One day recently, children in my area, pulled a starter pedal out from my bike.  When I pulled into a parking lot and put it on its stand, I turned to walk aways and I landed flat on my back. I just did an ab curl and I was up as if nothing happened out of the ordinary. And for some reason, no one even saw what had happened.  That was months ago, but I remember it as if it were yesterday. It was such an unexpected surprise.  One can never act in a graceful manner while flat on one's back.  I decided it was just a lesson for me not to be so persnickety.  Live and Learn. Boy, did I at that time!

Saturday, April 12, 2014

Decided I Have No Time To Be Graceful

Yesterday was a long day, and I had a lot to do. Took another ride on my bike, then had to go to the Bank for my son so opted for the moped instead.  A lot easier..

Why in heavens name did I think I could do it gracefully? No time. I have too many other things to do which I like much better. Tried spinning my mohair and almost got done, but opted to spool it this time and not dye it.  It is a nice silky white. Like it better.

Wrote my book a while, but got blindsided by shifting paragraphs; so decided I should think a bit before doing any more, Then, suddenly, 'I remembered bits and pieces that would actually connect to what I had just changed and I realized that the fool book had started to write itself. It was amazing to me that it was possible to do things that way.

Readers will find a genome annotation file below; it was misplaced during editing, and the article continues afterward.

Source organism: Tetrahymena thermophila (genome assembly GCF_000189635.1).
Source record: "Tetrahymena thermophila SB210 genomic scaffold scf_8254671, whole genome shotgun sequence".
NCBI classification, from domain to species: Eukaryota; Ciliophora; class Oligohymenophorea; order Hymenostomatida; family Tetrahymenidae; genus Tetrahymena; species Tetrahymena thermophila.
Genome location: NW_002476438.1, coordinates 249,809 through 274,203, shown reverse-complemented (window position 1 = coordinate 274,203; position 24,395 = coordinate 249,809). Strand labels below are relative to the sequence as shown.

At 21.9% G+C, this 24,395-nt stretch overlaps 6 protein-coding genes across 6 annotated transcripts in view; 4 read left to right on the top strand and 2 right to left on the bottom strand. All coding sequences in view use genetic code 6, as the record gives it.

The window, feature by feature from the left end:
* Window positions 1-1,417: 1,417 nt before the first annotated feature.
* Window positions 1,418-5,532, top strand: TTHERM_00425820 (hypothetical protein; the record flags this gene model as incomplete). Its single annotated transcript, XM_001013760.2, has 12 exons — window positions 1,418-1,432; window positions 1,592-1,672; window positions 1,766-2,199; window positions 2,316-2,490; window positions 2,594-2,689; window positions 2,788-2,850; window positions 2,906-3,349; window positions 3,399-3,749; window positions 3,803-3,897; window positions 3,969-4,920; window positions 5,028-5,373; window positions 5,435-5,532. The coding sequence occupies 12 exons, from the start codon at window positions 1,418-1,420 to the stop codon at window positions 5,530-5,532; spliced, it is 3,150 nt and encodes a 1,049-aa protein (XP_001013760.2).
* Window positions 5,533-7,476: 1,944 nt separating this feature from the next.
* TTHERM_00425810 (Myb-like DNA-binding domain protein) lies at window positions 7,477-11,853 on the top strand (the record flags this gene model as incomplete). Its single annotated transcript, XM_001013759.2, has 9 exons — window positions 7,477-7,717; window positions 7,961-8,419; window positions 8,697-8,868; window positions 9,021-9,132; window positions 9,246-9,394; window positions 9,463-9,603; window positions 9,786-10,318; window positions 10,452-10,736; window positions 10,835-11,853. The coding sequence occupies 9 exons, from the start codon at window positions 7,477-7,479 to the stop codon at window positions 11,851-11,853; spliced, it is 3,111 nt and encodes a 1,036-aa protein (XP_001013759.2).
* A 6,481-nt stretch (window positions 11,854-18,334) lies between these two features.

Gracefully?  Not much interest that way, but happenstance is and always has been more fun.

Saturday, March 29, 2014

Prepping for a Speech

          Today is a grand day.  i have made all my little 'motors', and have only to pack up the 15 sample bags of material to be used by them. I was late going to the post office for my mail. I found only cold water with which to wash my hair, but I got a wonderful lunch from a neighbor who can make tacos much better than I, a gringa, can.

          Yesterday, I met a phone contact who is almost as old as I am. I tried to tell her about some things I was planning to do today, but stopped before I told her about my prepping for the speech this week at Toastmasters. She had interrupted me and began to tell me about her disabilities and how she and her husband were coping with them. I got the very strong message that my planned activity this week would never have interested her at all. 

          Then, my son came by and he said I walked right by him without seeing him.  Since he is usually in his working clothes I was thinking however it was, it had to be a workman for my apartment complex, so I stayed busy telling Xiao, my little dog, about what was going to be a treat for him, yesterday for suppler.  Chicken skin, grizzle, and soft parts of what was left of my dinner the previous night.  My son came after us, and I was so surprised to see him. He has a very busy schedule and for two days, I did not call him about any checks that I had to take to the Bank for him. It was great to see him in spite of his schedule.